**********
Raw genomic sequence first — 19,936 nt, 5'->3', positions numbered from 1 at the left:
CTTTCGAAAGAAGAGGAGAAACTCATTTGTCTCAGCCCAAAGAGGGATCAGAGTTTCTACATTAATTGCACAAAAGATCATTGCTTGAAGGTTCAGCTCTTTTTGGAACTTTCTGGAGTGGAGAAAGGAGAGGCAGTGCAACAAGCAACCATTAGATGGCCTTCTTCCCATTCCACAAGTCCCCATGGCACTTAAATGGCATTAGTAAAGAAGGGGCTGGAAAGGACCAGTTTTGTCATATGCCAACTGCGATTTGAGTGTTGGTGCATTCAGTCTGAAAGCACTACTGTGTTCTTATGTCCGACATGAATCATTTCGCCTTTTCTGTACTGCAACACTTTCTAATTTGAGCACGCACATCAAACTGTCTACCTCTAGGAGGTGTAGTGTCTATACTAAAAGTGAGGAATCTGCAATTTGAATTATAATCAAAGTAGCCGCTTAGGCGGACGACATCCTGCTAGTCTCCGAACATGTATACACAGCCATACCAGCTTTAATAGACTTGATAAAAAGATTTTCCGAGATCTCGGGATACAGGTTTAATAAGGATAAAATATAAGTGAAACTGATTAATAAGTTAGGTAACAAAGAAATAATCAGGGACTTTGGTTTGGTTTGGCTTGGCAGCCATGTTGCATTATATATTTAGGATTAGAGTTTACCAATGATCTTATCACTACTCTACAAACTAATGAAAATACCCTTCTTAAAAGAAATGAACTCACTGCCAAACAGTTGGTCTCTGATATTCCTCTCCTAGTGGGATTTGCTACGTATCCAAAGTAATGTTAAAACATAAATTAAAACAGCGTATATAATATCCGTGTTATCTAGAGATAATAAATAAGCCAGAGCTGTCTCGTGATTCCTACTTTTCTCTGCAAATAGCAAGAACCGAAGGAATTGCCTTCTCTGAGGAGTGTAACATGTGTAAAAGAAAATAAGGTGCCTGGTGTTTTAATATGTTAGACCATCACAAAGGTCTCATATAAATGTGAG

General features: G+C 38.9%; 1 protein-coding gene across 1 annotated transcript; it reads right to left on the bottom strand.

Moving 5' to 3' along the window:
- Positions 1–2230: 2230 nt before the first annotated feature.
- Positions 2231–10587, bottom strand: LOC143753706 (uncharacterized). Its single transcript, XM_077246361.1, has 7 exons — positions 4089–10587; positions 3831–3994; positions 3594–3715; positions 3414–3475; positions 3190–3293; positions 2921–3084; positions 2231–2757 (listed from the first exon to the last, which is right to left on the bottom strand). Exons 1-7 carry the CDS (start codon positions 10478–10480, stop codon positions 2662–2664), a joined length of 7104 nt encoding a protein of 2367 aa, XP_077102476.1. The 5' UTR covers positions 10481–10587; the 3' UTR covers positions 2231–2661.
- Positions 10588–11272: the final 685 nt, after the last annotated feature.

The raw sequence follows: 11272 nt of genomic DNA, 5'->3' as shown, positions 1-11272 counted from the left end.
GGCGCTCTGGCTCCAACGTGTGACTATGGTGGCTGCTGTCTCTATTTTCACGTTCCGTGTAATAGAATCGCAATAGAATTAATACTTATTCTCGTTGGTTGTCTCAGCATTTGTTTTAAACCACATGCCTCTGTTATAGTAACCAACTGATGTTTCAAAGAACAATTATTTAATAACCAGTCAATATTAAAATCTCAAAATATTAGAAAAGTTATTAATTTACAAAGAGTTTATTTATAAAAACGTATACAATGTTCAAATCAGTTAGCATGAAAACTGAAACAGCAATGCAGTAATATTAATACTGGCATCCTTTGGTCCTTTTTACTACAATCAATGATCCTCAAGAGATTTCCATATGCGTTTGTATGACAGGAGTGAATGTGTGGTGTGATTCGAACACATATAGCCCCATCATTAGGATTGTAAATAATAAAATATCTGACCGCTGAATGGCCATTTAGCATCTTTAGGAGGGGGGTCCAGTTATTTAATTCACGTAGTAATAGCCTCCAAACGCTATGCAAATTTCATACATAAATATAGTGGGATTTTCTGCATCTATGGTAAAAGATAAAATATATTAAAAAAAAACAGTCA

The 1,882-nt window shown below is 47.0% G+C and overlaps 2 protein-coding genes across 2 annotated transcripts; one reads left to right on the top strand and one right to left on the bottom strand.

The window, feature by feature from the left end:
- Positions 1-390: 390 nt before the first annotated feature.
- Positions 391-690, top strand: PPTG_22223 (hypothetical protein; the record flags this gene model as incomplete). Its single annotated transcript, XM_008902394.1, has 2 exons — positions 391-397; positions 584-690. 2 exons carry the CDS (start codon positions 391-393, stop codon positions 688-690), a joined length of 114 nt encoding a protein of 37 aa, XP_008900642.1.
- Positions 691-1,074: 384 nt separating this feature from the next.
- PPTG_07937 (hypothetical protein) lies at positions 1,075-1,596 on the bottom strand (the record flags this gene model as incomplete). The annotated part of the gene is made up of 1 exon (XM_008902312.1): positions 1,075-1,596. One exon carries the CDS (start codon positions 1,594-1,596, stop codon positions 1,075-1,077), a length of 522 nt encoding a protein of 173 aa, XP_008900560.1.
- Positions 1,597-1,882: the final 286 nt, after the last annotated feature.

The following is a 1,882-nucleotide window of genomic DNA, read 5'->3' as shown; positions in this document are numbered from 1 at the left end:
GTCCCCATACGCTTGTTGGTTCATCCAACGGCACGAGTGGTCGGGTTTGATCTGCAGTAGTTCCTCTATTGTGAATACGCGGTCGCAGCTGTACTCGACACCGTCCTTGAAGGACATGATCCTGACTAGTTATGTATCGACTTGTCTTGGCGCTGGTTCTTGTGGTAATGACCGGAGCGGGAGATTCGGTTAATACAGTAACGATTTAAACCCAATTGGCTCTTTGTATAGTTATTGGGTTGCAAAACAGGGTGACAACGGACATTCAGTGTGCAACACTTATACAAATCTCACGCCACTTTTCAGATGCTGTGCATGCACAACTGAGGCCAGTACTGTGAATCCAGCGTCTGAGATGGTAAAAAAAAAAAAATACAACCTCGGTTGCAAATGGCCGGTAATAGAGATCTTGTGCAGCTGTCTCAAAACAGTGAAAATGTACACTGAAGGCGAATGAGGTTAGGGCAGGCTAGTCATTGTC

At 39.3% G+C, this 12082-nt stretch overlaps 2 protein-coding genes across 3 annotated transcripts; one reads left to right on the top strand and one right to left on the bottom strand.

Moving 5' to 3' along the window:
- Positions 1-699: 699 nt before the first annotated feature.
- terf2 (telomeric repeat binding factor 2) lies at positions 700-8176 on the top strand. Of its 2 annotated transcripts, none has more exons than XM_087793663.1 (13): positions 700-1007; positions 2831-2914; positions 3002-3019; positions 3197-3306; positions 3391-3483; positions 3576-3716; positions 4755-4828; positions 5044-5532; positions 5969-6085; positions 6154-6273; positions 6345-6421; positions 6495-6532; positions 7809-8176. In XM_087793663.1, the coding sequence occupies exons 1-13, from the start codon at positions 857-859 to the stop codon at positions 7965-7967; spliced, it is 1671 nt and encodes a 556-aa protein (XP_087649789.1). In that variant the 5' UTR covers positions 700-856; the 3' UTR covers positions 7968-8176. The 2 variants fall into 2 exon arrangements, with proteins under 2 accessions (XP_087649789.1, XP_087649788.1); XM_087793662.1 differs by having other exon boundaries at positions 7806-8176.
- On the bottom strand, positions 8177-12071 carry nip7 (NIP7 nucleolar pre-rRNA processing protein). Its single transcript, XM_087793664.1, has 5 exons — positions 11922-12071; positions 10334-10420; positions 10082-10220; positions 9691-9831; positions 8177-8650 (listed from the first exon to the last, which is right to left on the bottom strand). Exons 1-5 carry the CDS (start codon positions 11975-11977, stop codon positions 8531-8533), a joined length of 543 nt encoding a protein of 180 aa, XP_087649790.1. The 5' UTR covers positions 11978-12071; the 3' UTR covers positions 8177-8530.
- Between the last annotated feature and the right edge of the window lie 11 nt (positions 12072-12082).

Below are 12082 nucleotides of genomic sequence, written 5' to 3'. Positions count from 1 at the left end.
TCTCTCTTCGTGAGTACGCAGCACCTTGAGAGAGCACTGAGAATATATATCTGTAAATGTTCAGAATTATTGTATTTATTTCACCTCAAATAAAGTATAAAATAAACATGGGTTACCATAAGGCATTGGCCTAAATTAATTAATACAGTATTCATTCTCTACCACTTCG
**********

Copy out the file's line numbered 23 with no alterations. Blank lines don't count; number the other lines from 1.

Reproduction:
- On the bottom strand, positions 8177-12071 carry nip7 (NIP7 nucleolar pre-rRNA processing protein). Its single transcript, XM_087793664.1, has 5 exons — positions 11922-12071; positions 10334-10420; positions 10082-10220; positions 9691-9831; positions 8177-8650 (listed from the first exon to the last, which is right to left on the bottom strand). Exons 1-5 carry the CDS (start codon positions 11975-11977, stop codon positions 8531-8533), a joined length of 543 nt encoding a protein of 180 aa, XP_087649790.1. The 5' UTR covers positions 11978-12071; the 3' UTR covers positions 8177-8530.